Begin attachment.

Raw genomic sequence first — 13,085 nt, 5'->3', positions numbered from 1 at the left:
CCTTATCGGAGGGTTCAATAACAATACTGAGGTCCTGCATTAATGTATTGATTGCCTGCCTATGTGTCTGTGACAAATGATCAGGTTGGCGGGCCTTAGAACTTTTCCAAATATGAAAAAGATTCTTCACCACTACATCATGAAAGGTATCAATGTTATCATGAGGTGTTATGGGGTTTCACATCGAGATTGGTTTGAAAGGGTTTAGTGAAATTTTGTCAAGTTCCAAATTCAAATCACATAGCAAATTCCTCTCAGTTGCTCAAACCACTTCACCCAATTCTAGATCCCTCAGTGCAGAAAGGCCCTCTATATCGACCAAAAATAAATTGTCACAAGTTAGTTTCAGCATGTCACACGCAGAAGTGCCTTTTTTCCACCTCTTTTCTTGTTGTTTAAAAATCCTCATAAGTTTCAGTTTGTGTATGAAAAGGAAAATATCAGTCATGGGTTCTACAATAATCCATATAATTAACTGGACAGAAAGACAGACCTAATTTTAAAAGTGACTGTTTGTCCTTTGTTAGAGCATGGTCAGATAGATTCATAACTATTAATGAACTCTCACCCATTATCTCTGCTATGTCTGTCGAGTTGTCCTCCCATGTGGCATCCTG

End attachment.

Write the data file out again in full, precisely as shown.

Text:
Raw genomic sequence first — 13,085 nt, 5'->3', positions numbered from 1 at the left:
CCTTATCGGAGGGTTCAATAACAATACTGAGGTCCTGCATTAATGTATTGATTGCCTGCCTATGTGTCTGTGACAAATGATCAGGTTGGCGGGCCTTAGAACTTTTCCAAATATGAAAAAGATTCTTCACCACTACATCATGAAAGGTATCAATGTTATCATGAGGTGTTATGGGGTTTCACATCGAGATTGGTTTGAAAGGGTTTAGTGAAATTTTGTCAAGTTCCAAATTCAAATCACATAGCAAATTCCTCTCAGTTGCTCAAACCACTTCACCCAATTCTAGATCCCTCAGTGCAGAAAGGCCCTCTATATCGACCAAAAATAAATTGTCACAAGTTAGTTTCAGCATGTCACACGCAGAAGTGCCTTTTTTCCACCTCTTTTCTTGTTGTTTAAAAATCCTCATAAGTTTCAGTTTGTGTATGAAAAGGAAAATATCAGTCATGGGTTCTACAATAATCCATATAATTAACTGGACAGAAAGACAGACCTAATTTTAAAAGTGACTGTTTGTCCTTTGTTAGAGCATGGTCAGATAGATTCATAACTATTAATGAACTCTCACCCATTATCTCTGCTATGTCTGTCGAGTTGTCCTCCCATGTGGCATCCTG